probable cause to believe that the person committed an offense for which the use
of deadly force is permissible in accordance with department directives.
Laws, rules keep cops from removal
Charges can't be brought if suspected
felon is shot
May 17, 2000
BY DAVID ASHENFELTER
and JOE SWICKARD
FREE PRESS STAFF WRITERS
Sometimes, laws and regulations thwart
officials when they try to get rid of a cop for a questionable shooting.
Detroit police executives and prosecutors
agreed in 1995, for instance, that a rookie cop was wrong when he shot an
unarmed teenager who was tampering with a car. But they couldn't kick him off
the force or put him on trial.
"We fired him," Police Chief
Benny Napoleon said. "The arbitrator gave him his job back."
The officer, Archie Arp, declined to
On the night of Aug. 23, 1995, Arp was off
duty and dropped in to visit his girlfriend at a bar on Joy Road near West
Parkway. Arp, 45, had been a cop for a year.
Arp was in the bar a few minutes, police
and court records show, when he was asked to check out the parking lot because a
kid was seen messing with a car.
Moments later, gunshots were heard and
14-year-old Charles Clay lay dying on the street. Clay was about 90 feet from
Arp, and a screwdriver with a 4-inch blade was near the youth's body.
Arp told investigators the youth ran but
suddenly turned on him with a shiny object that Arp believed was a weapon. It
was the screwdriver.
The autopsy showed that Clay had been shot
in the middle of the back. The bullet's path through his body indicated that he
may have been running when hit.
Even so, Sgt. Arlie Lovier of the special
assignment squad, who was the officer in charge of the homicide investigation,
said it was "a good shooting," with no violations of criminal law or
The Wayne County Prosecutor's Office
wanted to charge Arp, but couldn't. The office determined that a criminal case
was impossible because a Michigan Supreme Court ruling said it was legal for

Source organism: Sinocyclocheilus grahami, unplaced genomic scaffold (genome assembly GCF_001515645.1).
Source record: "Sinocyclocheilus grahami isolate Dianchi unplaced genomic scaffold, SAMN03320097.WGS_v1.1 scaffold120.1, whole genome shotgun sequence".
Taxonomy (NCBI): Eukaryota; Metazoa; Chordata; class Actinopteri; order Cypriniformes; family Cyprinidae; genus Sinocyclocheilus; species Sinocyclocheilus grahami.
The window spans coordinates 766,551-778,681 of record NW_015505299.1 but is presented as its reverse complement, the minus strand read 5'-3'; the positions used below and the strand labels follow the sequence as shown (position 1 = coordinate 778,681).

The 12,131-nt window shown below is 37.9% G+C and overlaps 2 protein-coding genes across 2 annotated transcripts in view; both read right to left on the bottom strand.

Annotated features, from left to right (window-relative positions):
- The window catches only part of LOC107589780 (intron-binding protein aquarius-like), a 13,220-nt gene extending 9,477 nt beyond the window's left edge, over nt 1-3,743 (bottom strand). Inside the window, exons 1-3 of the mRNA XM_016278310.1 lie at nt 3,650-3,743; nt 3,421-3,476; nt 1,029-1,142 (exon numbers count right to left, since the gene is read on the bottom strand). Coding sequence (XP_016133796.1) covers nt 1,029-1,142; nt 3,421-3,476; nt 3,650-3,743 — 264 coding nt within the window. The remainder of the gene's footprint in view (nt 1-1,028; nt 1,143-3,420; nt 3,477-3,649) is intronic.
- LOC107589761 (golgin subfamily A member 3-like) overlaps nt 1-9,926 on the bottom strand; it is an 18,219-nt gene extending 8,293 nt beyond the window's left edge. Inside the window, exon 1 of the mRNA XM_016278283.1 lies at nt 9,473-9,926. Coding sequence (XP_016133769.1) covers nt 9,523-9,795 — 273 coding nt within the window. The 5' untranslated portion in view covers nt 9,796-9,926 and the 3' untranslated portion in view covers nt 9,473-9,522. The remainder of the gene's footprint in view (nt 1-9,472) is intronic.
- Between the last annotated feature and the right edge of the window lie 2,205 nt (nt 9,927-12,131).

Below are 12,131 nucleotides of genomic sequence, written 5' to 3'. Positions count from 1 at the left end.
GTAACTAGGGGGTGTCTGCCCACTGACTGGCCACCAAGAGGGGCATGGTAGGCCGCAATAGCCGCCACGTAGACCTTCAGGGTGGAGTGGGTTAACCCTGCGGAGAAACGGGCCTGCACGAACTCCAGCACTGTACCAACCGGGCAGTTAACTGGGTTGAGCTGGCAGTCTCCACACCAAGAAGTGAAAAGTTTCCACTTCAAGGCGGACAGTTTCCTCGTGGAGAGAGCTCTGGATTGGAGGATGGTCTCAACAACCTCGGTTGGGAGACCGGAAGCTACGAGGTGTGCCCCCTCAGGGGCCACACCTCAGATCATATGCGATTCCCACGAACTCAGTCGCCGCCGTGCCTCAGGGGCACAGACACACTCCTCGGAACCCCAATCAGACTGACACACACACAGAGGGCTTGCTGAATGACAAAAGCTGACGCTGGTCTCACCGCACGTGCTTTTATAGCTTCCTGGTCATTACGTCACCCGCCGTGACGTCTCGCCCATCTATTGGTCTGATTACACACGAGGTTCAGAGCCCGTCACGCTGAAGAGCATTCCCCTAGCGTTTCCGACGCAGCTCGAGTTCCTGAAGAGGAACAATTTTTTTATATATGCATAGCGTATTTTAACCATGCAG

anyone -- civilian or police officer -- to use deadly force to stop a fleeing
felon. Assistant prosecutor Michael King said he regretted that he could not
bring state charges, "but I feel bound" by the Supreme Court ruling.
However, prosecutors issued a news release
indicating that the shooting could be a "civil violation of the deceased's
federal rights to be free of unreasonable arrest."
In a September 1995 letter to the police
department, county prosecutors said Arp's story wasn't supported by facts, and
his use of deadly force appeared to violate department policy.
The police department held hearings and
fired Arp, but the dismissal was overturned on appeal in 1998. Arp was suspended
for six months, and is still with the department.
Clay's family sued in Wayne County Circuit
Court in 1995. The city settled the case for $1 million a year later.
Police chief: Cops get no free deals
Napoleon invites skeptics to ask U.S.
May 16, 2000
BY DAVID ASHENFELTER
and JOE SWICKARD
FREE PRESS STAFF WRITERS
Detroit Police Chief Benny Napoleon is
adamant that no bad cops get a free pass or special deals.
"Ask them if they think anybody threw
them a lifeline," Napoleon said, pointing to a photo array of convicted
officers in his office at police headquarters.
And Napoleon challenged anyone who thinks
Detroit cops get wrapped in a protective blue curtain to complain to federal
"If they really believe that, why
don't they go to the Justice Department and ask the FBI or somebody to come in
and take a look at these investigations to determine if we've done something
wrong?" he said. "And we would welcome that kind of scrutiny. We're
not hiding anything."
He said a cover-up would be difficult
because all fatal shootings are examined by homicide detectives, and reviewed by